“Only the children know what they are looking for,” said the little prince. “They waste their time over a rag doll and it becomes very important to them; and if anybody takes it away from them, they cry…”
“They are lucky,” the switchman said.
 Only through the innocent eyes, will you be able to appreciate what you really want, what you really are, in the same way an apparently useless rag doll can mean a world of new opportunities for a little girl and how so little can make them happy.

“Well, I must endure the presence of two or three caterpillars if I wish to become acquainted with the butterflies. It seems that they are very beautiful.”
Dare to love, dare to surrender to life. The really good stuff requires a little bit of personal sacrifice. If you want to see the butterflies, you will maybe have to raise the caterpillars. Loving means also going through deep pain. The joy of living also involves to some point the fear of death.

"To forget a friend is sad. Not every one has had a friend. And if I forget him, I may become like the grown-ups who are no longer interested in anything but figures…"
Forgetting this playful you will only take you into the gray lifestyle of pursuing figures, of only surviving rather than living. Do you still remember your childhood friends? Do you still remember about the things you talked about? Your concerns? Do you still remember yourself back then and how you saw life?

“You are beautiful, but you are empty,” he went on. “One could not die for you. To be sure, an ordinary passerby would think that my rose looked just like you--the rose that belongs to me.”
There are many roses, many puppies, many kitties, and many people in the world. It is only your rose which plays the right keys in you, it is your dog which fills you with tenderness once he jumps at you once you are home, it is the kind word of your friends which comforts you or the gentle kiss of your lover which lightens up your day. A rose becomes your rose once you are able to really see it for what it is.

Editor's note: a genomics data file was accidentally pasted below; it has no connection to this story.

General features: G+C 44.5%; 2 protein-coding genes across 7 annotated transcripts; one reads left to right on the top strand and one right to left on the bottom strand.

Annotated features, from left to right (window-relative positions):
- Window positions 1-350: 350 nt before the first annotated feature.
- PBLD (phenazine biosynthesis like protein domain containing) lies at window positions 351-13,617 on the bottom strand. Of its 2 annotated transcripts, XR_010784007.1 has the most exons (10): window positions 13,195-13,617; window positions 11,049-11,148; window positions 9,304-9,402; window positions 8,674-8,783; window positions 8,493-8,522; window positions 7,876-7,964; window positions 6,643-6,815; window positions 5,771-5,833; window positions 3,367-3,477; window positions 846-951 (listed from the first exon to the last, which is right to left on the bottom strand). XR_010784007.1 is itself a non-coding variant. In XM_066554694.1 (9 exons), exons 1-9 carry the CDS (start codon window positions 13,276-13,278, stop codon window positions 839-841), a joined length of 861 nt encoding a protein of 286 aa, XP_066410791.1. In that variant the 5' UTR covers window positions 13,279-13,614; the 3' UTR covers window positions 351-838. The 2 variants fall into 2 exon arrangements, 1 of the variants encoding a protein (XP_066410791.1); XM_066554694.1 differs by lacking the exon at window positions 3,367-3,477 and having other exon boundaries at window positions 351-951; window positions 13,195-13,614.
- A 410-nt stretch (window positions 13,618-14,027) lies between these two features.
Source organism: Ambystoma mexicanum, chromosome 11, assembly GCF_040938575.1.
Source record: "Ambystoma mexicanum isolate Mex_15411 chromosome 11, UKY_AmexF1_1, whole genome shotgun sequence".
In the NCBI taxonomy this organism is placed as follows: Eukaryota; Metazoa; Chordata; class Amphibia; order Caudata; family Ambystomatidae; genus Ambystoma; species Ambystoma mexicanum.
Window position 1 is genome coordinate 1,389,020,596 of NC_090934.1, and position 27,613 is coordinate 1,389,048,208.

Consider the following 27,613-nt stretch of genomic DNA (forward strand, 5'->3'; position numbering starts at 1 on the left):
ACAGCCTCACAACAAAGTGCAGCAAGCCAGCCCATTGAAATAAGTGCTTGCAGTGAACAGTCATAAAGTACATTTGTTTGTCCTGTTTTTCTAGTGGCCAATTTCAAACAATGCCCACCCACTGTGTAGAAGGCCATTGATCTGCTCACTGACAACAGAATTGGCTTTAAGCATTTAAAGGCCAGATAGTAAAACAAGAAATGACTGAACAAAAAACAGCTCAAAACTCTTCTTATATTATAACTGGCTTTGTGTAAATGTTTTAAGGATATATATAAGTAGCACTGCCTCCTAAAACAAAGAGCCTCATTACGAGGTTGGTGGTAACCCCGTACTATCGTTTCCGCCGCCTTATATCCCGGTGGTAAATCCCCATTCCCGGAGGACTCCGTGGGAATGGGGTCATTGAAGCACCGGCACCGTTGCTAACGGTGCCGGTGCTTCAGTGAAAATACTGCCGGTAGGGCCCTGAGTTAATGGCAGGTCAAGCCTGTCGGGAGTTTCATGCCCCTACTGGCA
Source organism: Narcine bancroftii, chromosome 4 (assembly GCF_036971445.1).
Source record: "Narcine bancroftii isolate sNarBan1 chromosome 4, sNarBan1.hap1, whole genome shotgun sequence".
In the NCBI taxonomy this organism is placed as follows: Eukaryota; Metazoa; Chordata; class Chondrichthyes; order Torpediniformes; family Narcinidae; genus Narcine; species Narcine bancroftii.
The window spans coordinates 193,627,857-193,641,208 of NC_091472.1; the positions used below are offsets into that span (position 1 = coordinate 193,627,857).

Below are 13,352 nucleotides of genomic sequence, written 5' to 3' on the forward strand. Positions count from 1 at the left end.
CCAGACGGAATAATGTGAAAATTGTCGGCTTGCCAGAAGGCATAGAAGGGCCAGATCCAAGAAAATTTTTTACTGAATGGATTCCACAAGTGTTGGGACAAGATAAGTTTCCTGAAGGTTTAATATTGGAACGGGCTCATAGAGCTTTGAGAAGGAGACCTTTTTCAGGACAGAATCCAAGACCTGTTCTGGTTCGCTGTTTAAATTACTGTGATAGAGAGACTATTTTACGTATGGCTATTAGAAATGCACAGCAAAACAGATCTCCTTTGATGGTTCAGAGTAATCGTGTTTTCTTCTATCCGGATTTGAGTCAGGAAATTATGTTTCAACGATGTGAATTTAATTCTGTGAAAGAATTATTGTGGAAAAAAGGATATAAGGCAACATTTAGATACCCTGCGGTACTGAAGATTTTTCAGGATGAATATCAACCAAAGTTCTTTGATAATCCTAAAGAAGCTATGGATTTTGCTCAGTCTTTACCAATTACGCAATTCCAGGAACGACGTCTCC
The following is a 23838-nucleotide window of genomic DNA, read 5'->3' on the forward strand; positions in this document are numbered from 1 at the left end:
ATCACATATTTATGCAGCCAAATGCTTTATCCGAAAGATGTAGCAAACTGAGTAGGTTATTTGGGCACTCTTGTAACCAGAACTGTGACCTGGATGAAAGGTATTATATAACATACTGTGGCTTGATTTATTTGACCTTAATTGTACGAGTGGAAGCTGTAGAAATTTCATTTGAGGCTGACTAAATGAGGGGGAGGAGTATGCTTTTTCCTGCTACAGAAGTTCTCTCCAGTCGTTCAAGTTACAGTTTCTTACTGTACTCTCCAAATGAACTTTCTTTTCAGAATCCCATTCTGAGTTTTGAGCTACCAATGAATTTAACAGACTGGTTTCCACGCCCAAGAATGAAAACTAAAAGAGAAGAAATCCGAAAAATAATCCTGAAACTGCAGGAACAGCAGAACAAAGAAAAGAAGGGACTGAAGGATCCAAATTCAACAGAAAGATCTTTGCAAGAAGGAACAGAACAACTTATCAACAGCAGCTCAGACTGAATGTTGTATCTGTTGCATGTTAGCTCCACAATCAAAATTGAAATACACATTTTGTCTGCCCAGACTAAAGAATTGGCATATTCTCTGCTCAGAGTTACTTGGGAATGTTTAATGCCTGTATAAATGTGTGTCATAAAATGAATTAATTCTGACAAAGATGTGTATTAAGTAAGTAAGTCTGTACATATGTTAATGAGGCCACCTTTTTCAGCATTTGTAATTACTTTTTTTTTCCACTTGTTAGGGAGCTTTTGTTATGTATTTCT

“To me, you are still nothing more than a little boy who is just like a hundred thousand other little boys. And I have no need of you. And you, on your part, have no need of me. To you, I am nothing more than a fox like a hundred thousand other foxes. But if you tame me, then we shall need each other. To me, you will be unique in all the world. To you, I shall be unique in all the world…”

“If you tame me, it will be as if the sun came to shine on my life.”

“You have hair like the color of gold. Think how wonderful that will be when you have tamed me! The grain, which is also golden, will bring me back the thought of you. And I shall love to listen to the wind in the wheat…”
Once you really see someone, once you make the rose yours, you are changed forever, you see your rose everywhere, and everything will remind you of it... Could this be what they call true love?
This is probably one of the best and most tender parts of the book. Before really seeing, everything seems like the school of fish in "Finding Nemo" who point the way to P. Sherman, Wallaby Way, Sydney. Later, you are able to see each fish for itself, the rose for itself, the man for himself.

Wait for a time, exactly under the star. Then, if a little man appears who laughs, who has golden hair and who refuses to answer questions, you will know who he is. If this should happen, please comfort me. Send me word that he has come back.

Will you let me know?? :)


  1. Surprised no one commented about this. This is an amazingly powerful book. Thanks for sharing your thoughts on it. You're probably a very good person.

    Keep on trucking friend! :)

    1. Sorry I took time to answer, this blog never notifies me about new comments, and I had quite a few comments in line! Thanks for your very kind words! Hope you can keep reading the blog. I've been away for a while because I've been a bit busy... minding figures, unfortunately, and I've been postponing some writing. Once again, thanks a lot! :)

  2. Yes, of course we will let you know ;)

    Remember to look at the stars :)